Wednesday, October 01, 2008

Getting What You Want

I've had days, more than I should have, where I just feel helpless. It's like I see a goal, or something I want, but can't get it. I fester when this happens, the disappointment builds up in me, and I get depressed.

Food helps, sometimes. Music helps, sometimes.

However, these [and others] are just short-term fixes. They'll pick you up for a while, and drop you down again.

The big question though remains unanswered, "why?", as in, "why am I not where I want to be?".

Hmmmm, tough question you think? I bet you there's a slightly tougher question that needs to be answered first.

What, exactly, do you want?

Pay attention to that second word.

What do I mean by "exactly"? Well, I mean exactly that, exactly.


What I mean is, can you provide specifics about the goal you're aiming for? Can you picture yourself at your goal? If I asked you what you were doing in this picture, would you be able to describe it to me? Would you be able to describe in detail the situation that you're picturing wherein you'd know you had achieved your goal?

If not, then *that* becomes the first step. It's not an easy one, trust me. People ask me what my long-term goals regarding some particular thing (like, "do you see yourself married in a few years?") and I have difficulty seeing these things. I've recently come to terms with that particular question.

So, the first step to getting what you want is to define exactly what you want. This is important because the rest of the stuff depends on this answer, and it also gets easier from here :)

Let's take a simple example, you want to lose weight and get six-pack abs. Seems clear enough. I think we can do a little better though. In this case, simply saying it may not be clear enough. Do you know what you'd looks like with abs? Well, there's a simple way of finding out, take a picture of yourself sans shirt (if you're a girl, keep the sports bra on) and draw on the hardcopy. Draw the outlines of the changes you'd like to see. When you're done, *that* is your precise, exact goal.

So, now we have our goal. We now have two pieces of information:

- We know where we are now.
- We know where we want to be.

We now need to know how to fill the bits in between. This is easy (so to speak) now because we have specifics on where we want to be.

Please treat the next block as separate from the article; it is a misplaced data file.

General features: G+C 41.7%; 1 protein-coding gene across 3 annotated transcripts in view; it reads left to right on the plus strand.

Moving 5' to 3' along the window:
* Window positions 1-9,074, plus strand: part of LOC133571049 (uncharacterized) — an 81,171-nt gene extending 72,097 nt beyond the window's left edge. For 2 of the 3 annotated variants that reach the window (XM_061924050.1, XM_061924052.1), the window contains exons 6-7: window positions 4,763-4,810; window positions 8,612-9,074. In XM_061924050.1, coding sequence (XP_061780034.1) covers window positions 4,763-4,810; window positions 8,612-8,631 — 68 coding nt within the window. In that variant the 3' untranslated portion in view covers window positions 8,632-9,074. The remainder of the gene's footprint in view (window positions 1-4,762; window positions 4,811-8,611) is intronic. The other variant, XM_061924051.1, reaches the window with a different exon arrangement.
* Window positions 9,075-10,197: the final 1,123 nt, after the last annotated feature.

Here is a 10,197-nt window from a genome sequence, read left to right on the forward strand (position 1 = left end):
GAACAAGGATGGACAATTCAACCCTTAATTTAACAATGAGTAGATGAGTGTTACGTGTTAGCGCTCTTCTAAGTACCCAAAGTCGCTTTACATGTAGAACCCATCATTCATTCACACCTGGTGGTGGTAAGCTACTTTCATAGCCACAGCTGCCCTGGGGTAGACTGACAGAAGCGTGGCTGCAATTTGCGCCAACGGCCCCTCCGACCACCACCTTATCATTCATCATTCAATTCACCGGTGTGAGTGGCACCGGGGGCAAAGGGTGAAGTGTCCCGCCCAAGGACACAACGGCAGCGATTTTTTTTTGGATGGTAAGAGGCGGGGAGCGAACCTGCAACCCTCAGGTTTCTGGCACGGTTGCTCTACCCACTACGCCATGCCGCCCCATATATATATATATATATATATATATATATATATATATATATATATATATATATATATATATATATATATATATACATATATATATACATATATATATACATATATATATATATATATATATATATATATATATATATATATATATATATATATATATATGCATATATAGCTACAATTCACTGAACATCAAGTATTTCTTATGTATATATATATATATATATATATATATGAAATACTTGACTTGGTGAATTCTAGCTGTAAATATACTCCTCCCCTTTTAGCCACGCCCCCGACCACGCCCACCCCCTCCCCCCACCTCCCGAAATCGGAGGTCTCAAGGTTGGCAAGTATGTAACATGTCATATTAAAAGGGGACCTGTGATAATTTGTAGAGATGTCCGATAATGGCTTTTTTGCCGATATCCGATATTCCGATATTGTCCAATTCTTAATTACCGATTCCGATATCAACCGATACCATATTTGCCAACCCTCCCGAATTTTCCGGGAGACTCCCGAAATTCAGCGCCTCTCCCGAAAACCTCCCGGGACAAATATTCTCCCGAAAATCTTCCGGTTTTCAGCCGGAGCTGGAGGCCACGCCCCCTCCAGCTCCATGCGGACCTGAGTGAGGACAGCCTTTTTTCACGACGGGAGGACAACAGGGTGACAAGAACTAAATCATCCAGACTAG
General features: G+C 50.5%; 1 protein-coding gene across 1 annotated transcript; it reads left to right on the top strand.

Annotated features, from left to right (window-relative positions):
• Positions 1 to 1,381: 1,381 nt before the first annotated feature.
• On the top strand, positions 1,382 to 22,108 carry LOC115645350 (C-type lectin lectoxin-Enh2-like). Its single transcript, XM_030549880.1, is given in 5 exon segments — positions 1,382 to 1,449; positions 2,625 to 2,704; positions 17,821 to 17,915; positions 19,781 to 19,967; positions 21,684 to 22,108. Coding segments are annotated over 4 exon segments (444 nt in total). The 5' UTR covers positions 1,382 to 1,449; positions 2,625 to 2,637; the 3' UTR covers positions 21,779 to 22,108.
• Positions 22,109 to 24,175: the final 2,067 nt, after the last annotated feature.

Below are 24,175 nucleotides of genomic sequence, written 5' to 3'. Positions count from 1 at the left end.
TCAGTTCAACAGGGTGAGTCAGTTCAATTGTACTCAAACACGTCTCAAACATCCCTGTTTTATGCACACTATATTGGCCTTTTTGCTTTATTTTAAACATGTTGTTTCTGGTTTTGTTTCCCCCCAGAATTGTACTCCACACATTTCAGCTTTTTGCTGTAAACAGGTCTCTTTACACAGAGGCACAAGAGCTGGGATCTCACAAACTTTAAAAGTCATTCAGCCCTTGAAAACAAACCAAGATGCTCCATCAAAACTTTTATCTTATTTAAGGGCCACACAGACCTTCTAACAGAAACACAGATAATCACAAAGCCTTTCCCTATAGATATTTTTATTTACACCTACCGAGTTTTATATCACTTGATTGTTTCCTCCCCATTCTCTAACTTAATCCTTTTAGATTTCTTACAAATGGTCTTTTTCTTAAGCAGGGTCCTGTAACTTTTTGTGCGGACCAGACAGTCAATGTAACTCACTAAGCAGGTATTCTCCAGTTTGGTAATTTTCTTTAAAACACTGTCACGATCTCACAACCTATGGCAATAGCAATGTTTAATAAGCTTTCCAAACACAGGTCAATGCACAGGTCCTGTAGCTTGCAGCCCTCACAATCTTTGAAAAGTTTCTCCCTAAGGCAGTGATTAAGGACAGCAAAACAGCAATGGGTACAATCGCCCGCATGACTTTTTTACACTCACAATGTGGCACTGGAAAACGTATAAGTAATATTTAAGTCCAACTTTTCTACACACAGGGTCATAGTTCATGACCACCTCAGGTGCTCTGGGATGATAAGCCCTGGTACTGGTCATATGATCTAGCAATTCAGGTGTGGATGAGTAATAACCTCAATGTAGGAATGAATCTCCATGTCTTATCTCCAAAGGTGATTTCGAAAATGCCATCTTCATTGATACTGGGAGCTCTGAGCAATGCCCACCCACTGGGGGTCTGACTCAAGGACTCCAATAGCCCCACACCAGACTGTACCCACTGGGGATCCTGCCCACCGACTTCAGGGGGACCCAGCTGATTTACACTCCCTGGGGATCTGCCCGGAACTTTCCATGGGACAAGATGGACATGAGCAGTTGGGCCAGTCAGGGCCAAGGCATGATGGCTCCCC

Goal: I want six-pack abs.

Well, to get a six pack, I probably need to have less fat.

If I need less fat, then I should probably get my body to use the fat it has.

If I need the body to use the fat it has, I should also not add too much to what I've got, and I want to stay healthy too.

So, I should probably be more active, and eat healthier, and probably less than I'm burning.

If I'm going to be doing that, I need to know what I can eat and how much too.

If I need to know what I can eat, and how much, then I should probably do some reading, research and consultation (with someone who knows what they're doing) to find out.

That's a basic outline of the thought process, you'll need to fill out the details once you have some general ideas on the steps. You'll also need ... milestones.

Remember that bit about "exactly", there's a reason we need it, so we can measure the progress to the goal you've defined so well.

You need to be able to measure your progress, and to do that, you also need some kind of time frame. If it's to get a six-pack, then when do you want to have it by? Maybe a friend's annual party at the beach? Or for a shoot you'd like to do? Or a family reunion?

The time frame is important because you need to be able to see it on the horizon. You need to be able to see this goal and deadline get closer and closer.

So, in addition to the stuff above, what would a time frame look like? Well, let's see where we are now and where we want to be:

- I'm currently at 205 pounds and no abs.
- I want to be at 150 pounds with six-pack abs by the time Jane has her beach volleyball party, which is 8 months away.

Those are, again, rough outlines, but you get the idea. Now, work backwards:

- 8 months from now, 150 lbs six-pack clearly visible
- 7 months from now, 155 lbs six-pack kind of visible
- [...]
- 1 month from now, 195 lbs no six pack, but visibly getting leaner
- Now, 205 lbs, no six-pack, not feeling or looking very lean

NOTE: I should stress, this is an example (i.e. don't use this exact outline to plan your own physical goals, assuming that is your goal).

So now you have a goal, a timeline and you're probably researching what you need to do to get to each of those steps. Always remember your goal. It is your goal for a reason.

There are very few things in life that are easy to do if they're worth doing. Remember that, as long as you have faith in yourself and apply yourself, you can get anything you want, you just need to know what it is, exactly.

1 comment:

PJ said...

you know wat?? u r lucky...tht u have a goal..say thts fitness..unlike ppl like me...who have no aim...wish i was into fitness goal tht cud hv been :(